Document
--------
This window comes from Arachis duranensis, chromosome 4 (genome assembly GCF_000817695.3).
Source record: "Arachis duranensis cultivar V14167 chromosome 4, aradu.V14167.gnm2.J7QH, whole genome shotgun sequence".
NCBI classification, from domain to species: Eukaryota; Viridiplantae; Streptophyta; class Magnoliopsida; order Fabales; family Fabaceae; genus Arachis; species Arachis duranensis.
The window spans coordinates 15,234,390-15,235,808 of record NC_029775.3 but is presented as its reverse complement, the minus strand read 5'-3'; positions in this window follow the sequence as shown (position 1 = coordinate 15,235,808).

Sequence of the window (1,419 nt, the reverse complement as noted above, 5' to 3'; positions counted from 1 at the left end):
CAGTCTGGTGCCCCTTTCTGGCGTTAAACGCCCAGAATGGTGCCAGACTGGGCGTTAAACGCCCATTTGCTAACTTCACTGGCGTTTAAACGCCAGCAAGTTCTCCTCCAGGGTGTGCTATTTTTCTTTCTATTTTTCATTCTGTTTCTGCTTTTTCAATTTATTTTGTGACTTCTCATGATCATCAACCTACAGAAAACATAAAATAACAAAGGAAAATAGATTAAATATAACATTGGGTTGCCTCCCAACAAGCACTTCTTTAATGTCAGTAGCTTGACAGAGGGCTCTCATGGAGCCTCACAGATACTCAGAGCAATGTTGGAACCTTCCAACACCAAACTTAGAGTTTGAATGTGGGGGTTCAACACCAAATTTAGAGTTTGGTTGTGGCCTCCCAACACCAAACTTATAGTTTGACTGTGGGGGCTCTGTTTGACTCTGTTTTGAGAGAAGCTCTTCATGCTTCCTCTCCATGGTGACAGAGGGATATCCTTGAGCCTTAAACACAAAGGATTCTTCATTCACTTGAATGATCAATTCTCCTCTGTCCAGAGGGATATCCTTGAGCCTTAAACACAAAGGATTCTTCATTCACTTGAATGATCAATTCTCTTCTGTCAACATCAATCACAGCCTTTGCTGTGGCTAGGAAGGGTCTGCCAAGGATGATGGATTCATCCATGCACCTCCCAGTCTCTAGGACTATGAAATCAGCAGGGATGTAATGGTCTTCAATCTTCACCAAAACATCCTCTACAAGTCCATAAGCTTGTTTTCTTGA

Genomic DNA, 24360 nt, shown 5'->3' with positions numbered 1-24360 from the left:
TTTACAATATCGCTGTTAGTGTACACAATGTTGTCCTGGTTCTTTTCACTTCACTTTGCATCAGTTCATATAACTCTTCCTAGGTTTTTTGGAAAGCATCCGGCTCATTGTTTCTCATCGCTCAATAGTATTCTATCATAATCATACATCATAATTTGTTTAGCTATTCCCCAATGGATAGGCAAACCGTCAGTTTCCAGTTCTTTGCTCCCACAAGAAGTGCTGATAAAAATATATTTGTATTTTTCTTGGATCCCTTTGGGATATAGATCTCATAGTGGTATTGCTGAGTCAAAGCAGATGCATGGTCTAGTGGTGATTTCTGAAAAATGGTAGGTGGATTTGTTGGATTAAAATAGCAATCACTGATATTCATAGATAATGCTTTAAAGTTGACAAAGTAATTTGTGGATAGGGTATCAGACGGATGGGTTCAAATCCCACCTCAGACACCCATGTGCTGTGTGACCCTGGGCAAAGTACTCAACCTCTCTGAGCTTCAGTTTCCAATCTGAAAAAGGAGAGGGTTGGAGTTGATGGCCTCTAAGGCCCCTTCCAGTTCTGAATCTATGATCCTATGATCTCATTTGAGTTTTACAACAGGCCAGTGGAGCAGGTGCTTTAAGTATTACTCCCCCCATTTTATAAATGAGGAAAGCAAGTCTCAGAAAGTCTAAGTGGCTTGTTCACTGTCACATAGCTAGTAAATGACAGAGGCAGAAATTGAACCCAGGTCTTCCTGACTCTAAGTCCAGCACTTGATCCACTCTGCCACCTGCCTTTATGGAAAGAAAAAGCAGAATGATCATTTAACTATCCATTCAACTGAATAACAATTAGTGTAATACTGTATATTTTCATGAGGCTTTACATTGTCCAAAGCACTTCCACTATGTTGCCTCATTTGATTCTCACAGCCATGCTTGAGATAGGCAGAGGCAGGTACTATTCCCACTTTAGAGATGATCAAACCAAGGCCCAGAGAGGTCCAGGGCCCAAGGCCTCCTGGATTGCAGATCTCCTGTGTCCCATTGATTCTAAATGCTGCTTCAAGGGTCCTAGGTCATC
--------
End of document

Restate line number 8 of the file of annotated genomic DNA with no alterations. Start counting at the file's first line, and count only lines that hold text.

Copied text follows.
TTTACAATATCGCTGTTAGTGTACACAATGTTGTCCTGGTTCTTTTCACTTCACTTTGCATCAGTTCATATAACTCTTCCTAGGTTTTTTGGAAAGCATCCGGCTCATTGTTTCTCATCGCTCAATAGTATTCTATCATAATCATACATCATAATTTGTTTAGCTATTCCCCAATGGATAGGCAAACCGTCAGTTTCCAGTTCTTTGCTCCCACAAGAAGTGCTGATAAAAATATATTTGTATTTTTCTTGGATCCCTTTGGGATATAGATCTCATAGTGGTATTGCTGAGTCAAAGCAGATGCATGGTCTAGTGGTGATTTCTGAAAAATGGTAGGTGGATTTGTTGGATTAAAATAGCAATCACTGATATTCATAGATAATGCTTTAAAGTTGACAAAGTAATTTGTGGATAGGGTATCAGACGGATGGGTTCAAATCCCACCTCAGACACCCATGTGCTGTGTGACCCTGGGCAAAGTACTCAACCTCTCTGAGCTTCAGTTTCCAATCTGAAAAAGGAGAGGGTTGGAGTTGATGGCCTCTAAGGCCCCTTCCAGTTCTGAATCTATGATCCTATGATCTCATTTGAGTTTTACAACAGGCCAGTGGAGCAGGTGCTTTAAGTATTACTCCCCCCATTTTATAAATGAGGAAAGCAAGTCTCAGAAAGTCTAAGTGGCTTGTTCACTGTCACATAGCTAGTAAATGACAGAGGCAGAAATTGAACCCAGGTCTTCCTGACTCTAAGTCCAGCACTTGATCCACTCTGCCACCTGCCTTTATGGAAAGAAAAAGCAGAATGATCATTTAACTATCCATTCAACTGAATAACAATTAGTGTAATACTGTATATTTTCATGAGGCTTTACATTGTCCAAAGCACTTCCACTATGTTGCCTCATTTGATTCTCACAGCCATGCTTGAGATAGGCAGAGGCAGGTACTATTCCCACTTTAGAGATGATCAAACCAAGGCCCAGAGAGGTCCAGGGCCCAAGGCCTCCTGGATTGCAGATCTCCTGTGTCCCATTGATTCTAAATGCTGCTTCAAGGGTCCTAGGTCATC